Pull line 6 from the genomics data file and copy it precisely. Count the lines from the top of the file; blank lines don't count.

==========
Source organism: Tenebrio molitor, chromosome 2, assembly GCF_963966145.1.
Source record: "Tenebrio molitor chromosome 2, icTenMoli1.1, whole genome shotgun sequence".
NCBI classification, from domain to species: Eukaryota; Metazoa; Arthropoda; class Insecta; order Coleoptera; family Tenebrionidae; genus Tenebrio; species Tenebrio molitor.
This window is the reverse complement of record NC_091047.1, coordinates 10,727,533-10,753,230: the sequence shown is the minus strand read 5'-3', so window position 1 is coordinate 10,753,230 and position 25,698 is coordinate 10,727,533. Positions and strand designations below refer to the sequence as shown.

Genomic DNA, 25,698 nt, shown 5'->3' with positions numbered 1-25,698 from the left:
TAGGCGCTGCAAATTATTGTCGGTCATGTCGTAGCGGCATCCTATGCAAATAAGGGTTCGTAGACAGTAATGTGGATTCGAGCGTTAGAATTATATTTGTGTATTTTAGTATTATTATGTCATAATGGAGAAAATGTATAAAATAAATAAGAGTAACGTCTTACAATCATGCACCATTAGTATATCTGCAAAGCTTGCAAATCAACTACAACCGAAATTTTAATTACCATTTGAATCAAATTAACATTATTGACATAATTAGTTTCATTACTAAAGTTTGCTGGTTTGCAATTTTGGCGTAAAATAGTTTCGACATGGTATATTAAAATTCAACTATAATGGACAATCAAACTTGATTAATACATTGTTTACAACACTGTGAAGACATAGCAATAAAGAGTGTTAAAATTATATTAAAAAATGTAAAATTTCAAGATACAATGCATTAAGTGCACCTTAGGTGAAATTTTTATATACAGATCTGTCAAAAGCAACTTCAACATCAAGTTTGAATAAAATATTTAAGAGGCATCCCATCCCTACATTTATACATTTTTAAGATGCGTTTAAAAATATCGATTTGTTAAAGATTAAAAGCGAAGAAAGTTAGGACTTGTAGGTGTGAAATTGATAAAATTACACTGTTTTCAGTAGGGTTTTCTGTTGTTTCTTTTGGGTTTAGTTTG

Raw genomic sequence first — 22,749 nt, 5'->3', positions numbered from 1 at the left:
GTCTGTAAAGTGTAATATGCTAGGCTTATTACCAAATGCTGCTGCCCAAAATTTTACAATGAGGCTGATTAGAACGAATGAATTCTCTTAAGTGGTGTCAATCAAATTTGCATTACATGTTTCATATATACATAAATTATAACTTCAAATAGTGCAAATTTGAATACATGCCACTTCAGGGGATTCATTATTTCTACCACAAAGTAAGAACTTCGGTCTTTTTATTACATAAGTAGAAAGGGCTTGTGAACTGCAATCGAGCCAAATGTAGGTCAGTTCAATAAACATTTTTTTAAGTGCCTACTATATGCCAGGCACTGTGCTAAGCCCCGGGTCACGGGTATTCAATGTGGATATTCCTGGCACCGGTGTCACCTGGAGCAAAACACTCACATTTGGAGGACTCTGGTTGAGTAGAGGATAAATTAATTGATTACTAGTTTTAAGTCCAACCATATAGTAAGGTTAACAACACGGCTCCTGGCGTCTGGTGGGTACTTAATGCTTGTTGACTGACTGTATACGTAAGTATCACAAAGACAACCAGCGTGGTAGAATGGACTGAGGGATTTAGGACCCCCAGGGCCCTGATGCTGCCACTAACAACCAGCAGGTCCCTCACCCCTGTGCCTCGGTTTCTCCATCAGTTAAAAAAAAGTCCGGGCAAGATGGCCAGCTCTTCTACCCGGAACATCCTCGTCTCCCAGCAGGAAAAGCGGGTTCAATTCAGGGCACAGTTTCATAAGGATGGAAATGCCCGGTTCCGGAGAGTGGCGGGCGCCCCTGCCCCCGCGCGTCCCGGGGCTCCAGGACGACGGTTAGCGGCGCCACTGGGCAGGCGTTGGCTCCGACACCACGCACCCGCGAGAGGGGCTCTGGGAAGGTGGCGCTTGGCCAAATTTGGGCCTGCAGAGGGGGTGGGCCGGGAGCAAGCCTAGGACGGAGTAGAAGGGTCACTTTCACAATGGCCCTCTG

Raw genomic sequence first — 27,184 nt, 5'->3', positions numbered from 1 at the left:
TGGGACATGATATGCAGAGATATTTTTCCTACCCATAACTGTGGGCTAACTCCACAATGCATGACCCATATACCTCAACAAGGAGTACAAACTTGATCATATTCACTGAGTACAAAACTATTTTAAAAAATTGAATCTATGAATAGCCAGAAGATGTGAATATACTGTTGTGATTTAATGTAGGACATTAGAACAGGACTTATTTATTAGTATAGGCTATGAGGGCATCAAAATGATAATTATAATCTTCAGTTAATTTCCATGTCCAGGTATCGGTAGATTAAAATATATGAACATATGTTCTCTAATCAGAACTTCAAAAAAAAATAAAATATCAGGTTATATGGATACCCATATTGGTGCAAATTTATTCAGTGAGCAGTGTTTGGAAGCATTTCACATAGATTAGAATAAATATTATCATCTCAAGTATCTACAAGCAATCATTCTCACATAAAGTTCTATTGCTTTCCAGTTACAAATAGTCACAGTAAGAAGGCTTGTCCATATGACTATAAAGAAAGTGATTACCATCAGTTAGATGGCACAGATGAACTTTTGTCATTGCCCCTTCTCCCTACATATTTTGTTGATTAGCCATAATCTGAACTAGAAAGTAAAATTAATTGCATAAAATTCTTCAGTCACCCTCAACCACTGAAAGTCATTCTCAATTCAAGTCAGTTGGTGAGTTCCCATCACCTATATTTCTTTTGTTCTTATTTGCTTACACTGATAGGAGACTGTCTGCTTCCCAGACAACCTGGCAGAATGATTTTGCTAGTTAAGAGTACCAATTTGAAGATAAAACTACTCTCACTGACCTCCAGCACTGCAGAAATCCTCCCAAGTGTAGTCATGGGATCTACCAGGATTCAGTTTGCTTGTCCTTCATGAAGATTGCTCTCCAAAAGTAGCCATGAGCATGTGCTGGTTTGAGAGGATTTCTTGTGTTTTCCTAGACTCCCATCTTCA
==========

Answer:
TAGGCGCTGCAAATTATTGTCGGTCATGTCGTAGCGGCATCCTATGCAAATAAGGGTTCGTAGACAGTAATGTGGATTCGAGCGTTAGAATTATATTTGTGTATTTTAGTATTATTATGTCATAATGGAGAAAATGTATAAAATAAATAAGAGTAACGTCTTACAATCATGCACCATTAGTATATCTGCAAAGCTTGCAAATCAACTACAACCGAAATTTTAATTACCATTTGAATCAAATTAACATTATTGACATAATTAGTTTCATTACTAAAGTTTGCTGGTTTGCAATTTTGGCGTAAAATAGTTTCGACATGGTATATTAAAATTCAACTATAATGGACAATCAAACTTGATTAATACATTGTTTACAACACTGTGAAGACATAGCAATAAAGAGTGTTAAAATTATATTAAAAAATGTAAAATTTCAAGATACAATGCATTAAGTGCACCTTAGGTGAAATTTTTATATACAGATCTGTCAAAAGCAACTTCAACATCAAGTTTGAATAAAATATTTAAGAGGCATCCCATCCCTACATTTATACATTTTTAAGATGCGTTTAAAAATATCGATTTGTTAAAGATTAAAAGCGAAGAAAGTTAGGACTTGTAGGTGTGAAATTGATAAAATTACACTGTTTTCAGTAGGGTTTTCTGTTGTTTCTTTTGGGTTTAGTTTG